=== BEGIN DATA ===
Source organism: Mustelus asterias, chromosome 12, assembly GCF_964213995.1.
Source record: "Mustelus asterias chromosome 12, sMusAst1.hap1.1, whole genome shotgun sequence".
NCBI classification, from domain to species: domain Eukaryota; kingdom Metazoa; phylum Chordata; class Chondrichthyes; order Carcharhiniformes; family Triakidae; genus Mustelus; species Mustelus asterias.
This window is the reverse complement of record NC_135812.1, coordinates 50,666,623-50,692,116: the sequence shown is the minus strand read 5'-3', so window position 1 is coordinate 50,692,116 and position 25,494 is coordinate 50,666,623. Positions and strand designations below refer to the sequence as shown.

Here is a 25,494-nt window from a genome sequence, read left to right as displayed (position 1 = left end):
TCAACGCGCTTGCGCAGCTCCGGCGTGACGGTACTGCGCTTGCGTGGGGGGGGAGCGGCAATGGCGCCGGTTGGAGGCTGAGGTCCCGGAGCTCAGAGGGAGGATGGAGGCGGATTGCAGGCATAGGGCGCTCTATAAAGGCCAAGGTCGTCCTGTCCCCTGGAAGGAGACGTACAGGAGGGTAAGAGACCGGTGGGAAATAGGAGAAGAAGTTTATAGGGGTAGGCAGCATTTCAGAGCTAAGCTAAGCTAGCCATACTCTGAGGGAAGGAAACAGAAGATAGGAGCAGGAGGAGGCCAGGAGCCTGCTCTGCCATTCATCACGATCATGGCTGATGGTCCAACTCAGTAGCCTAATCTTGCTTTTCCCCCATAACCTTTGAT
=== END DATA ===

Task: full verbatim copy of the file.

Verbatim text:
Source organism: Mustelus asterias, chromosome 12, assembly GCF_964213995.1.
Source record: "Mustelus asterias chromosome 12, sMusAst1.hap1.1, whole genome shotgun sequence".
NCBI classification, from domain to species: domain Eukaryota; kingdom Metazoa; phylum Chordata; class Chondrichthyes; order Carcharhiniformes; family Triakidae; genus Mustelus; species Mustelus asterias.
This window is the reverse complement of record NC_135812.1, coordinates 50,666,623-50,692,116: the sequence shown is the minus strand read 5'-3', so window position 1 is coordinate 50,692,116 and position 25,494 is coordinate 50,666,623. Positions and strand designations below refer to the sequence as shown.

Here is a 25,494-nt window from a genome sequence, read left to right as displayed (position 1 = left end):
TCAACGCGCTTGCGCAGCTCCGGCGTGACGGTACTGCGCTTGCGTGGGGGGGGAGCGGCAATGGCGCCGGTTGGAGGCTGAGGTCCCGGAGCTCAGAGGGAGGATGGAGGCGGATTGCAGGCATAGGGCGCTCTATAAAGGCCAAGGTCGTCCTGTCCCCTGGAAGGAGACGTACAGGAGGGTAAGAGACCGGTGGGAAATAGGAGAAGAAGTTTATAGGGGTAGGCAGCATTTCAGAGCTAAGCTAAGCTAGCCATACTCTGAGGGAAGGAAACAGAAGATAGGAGCAGGAGGAGGCCAGGAGCCTGCTCTGCCATTCATCACGATCATGGCTGATGGTCCAACTCAGTAGCCTAATCTTGCTTTTCCCCCATAACCTTTGAT